JW: It’s the dance hit of the whole thing. It’s hilarious and beautifully done. I was showing my girlfriend all these things that I’d done and... I forget what it was but it was in some very romantic context... and I was suddenly like "Ok, and now I have to play you Nobody’s Asian In The Movies by my brother and sister-in-law that you’ve never met!" She’s like "Why?" And I’m like "I’m not sure, but I have to. It’s really good".
: It seems crazy to say so because it doesn’t feel all that long ago, but I remember thinking the song was quite powerful at the time too. I think it was the first time I had heard Hollywood’s diversity problem being called out in such a bold, frank way.
JW: Yeah, when she wrote the song I was like "Oh yeah, she makes jokes about that stuff all the time". And then all of culture was eight years behind her going "Oh yeah! Hey!"
And that’s the thing. People like her have been dealing with this sort of thing all their lives. Y’know, somebody had to tell me how hard it is for a woman writer and I was like "Ohhhh, of course it is". So I really think that Mo is a) ahead of her time, and b) has always dealt with it in a positive, funny – but not unscathing – manner.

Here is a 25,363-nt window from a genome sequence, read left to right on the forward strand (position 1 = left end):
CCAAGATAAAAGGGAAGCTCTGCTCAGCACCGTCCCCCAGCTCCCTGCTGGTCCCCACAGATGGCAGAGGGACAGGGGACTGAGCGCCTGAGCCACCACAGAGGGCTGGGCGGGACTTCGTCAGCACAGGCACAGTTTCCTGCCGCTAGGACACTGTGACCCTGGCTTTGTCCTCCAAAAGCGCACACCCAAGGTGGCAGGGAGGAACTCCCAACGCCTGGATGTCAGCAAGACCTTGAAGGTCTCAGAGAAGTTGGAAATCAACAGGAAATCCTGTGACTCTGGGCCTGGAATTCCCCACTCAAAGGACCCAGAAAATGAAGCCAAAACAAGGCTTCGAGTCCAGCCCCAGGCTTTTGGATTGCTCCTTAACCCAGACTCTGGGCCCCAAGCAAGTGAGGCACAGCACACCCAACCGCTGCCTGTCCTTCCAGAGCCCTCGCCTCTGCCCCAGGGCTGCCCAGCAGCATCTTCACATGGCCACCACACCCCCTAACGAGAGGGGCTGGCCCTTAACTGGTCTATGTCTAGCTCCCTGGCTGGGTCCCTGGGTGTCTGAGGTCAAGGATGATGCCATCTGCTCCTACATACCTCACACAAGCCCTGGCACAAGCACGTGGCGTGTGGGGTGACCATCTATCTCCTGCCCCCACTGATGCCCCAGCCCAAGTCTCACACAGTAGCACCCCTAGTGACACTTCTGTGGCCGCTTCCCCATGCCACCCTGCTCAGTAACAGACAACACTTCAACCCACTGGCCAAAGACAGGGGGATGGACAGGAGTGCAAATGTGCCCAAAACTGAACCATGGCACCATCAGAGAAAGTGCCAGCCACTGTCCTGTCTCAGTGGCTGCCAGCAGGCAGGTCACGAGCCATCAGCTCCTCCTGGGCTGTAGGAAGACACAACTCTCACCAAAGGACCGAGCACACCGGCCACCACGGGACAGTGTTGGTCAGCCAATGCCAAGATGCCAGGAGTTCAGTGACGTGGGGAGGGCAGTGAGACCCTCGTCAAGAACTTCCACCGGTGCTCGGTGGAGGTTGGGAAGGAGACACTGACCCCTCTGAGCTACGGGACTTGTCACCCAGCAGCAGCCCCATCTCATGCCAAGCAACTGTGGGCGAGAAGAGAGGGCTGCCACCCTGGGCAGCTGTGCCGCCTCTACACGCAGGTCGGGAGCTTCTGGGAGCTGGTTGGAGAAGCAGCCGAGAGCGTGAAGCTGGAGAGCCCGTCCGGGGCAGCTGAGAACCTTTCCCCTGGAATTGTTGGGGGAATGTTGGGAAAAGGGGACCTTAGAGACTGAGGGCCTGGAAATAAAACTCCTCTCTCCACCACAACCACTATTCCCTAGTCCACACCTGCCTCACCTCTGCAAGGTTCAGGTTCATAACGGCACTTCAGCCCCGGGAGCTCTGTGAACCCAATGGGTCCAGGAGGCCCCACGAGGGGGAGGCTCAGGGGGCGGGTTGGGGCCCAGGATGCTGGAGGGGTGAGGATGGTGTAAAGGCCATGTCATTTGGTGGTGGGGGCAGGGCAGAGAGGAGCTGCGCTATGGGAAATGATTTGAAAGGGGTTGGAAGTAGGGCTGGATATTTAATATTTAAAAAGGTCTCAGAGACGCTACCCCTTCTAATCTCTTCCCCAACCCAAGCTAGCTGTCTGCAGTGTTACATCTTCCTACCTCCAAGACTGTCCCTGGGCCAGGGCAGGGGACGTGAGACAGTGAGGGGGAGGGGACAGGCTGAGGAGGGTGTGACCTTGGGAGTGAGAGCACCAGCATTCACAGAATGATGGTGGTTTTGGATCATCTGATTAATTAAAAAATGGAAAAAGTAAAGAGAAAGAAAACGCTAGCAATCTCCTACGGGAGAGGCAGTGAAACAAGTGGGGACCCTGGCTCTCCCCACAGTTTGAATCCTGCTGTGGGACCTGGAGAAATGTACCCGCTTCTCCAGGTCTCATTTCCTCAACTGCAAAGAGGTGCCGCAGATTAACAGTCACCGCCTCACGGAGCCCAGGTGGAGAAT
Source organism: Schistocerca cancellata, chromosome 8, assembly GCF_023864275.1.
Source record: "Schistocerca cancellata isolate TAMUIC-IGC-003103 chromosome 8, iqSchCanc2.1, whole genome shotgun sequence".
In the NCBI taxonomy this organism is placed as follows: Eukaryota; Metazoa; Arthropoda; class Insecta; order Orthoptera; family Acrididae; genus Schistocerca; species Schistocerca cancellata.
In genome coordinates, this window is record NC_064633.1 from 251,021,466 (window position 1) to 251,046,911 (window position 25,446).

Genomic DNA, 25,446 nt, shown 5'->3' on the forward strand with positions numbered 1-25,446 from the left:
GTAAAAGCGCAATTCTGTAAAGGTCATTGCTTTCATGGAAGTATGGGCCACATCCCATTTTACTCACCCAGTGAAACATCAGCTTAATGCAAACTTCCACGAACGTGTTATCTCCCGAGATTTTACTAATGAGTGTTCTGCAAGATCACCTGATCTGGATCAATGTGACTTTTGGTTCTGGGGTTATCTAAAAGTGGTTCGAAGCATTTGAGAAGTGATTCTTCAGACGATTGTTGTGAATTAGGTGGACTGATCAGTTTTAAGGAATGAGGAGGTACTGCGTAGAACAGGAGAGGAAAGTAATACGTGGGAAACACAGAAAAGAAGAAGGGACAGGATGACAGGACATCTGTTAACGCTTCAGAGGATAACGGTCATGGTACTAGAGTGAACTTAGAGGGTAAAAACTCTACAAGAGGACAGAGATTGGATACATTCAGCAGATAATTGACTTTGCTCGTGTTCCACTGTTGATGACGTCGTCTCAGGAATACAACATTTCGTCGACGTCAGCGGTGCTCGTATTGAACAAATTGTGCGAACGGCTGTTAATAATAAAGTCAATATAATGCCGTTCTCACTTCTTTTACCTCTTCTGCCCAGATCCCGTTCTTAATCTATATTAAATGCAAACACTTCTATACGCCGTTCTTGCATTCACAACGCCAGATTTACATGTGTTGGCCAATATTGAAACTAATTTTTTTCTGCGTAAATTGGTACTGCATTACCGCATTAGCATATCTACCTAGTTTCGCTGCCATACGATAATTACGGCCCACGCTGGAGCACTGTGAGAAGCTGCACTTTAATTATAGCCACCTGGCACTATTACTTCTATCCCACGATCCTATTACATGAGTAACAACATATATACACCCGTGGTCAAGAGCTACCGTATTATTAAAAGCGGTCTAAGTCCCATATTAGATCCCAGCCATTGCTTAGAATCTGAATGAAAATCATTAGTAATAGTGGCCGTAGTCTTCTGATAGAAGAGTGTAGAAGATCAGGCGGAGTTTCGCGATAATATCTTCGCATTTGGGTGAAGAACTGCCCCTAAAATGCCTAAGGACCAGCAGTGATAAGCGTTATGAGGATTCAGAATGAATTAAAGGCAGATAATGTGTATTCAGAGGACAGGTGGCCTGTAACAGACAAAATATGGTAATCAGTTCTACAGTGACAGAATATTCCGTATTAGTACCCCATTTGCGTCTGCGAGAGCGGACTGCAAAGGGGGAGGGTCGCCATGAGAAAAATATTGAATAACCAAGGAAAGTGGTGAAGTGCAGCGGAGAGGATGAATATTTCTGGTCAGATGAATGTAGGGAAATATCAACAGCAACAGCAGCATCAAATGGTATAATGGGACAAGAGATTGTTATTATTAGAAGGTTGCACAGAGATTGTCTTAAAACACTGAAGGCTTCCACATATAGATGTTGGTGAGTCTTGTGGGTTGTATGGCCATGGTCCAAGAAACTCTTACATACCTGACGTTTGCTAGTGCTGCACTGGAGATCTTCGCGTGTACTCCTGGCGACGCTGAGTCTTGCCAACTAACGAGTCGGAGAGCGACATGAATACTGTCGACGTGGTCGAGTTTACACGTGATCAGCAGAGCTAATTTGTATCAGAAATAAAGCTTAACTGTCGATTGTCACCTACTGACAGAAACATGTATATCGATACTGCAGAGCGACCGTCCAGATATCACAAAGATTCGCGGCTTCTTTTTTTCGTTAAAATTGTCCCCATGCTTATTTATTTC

Y'know, I think about that Emmy speech about Long Duk Dong from Alan Yang for Masters Of None, which was powerful, and it’s like "Yeah, he makes a good point". And Mo made the point in a beautiful song a decade earlier.
The short version of all of that is that I’m an idiot. She’s not.
: I had the privilege of interviewing you years ago for Much Ado About Nothing and I remember you saying then that you wanted to always explore new genres and mediums, such as making an animation or a ballet. Do you still feel that way?
JW: Yeah. I had kind of a rough patch after that and I kinda thought that I was... dying. Not that the doctor had said so - nothing like that. Just that I was perpetually miserable and sick and kind of thinking "I’m done, the industry’s done with me and I’ve run out of inspiration and I’m old and someone is going to put me on an ice floe". And just in the last year, I’ve started working on The Nevers and stuff has happened in my life and I’ve had an operation so I can breathe better and I’ve started to get my voice back... so I’m kind of back to where I was when... well, when you last interviewed me.
So the answer is still the same but I haven’t done anything about it because I kinda faded away for a while. I did spend some time trying to stop Trump from becoming president. It didn’t go my way.
: Yes, I remember you were very active on Twitter…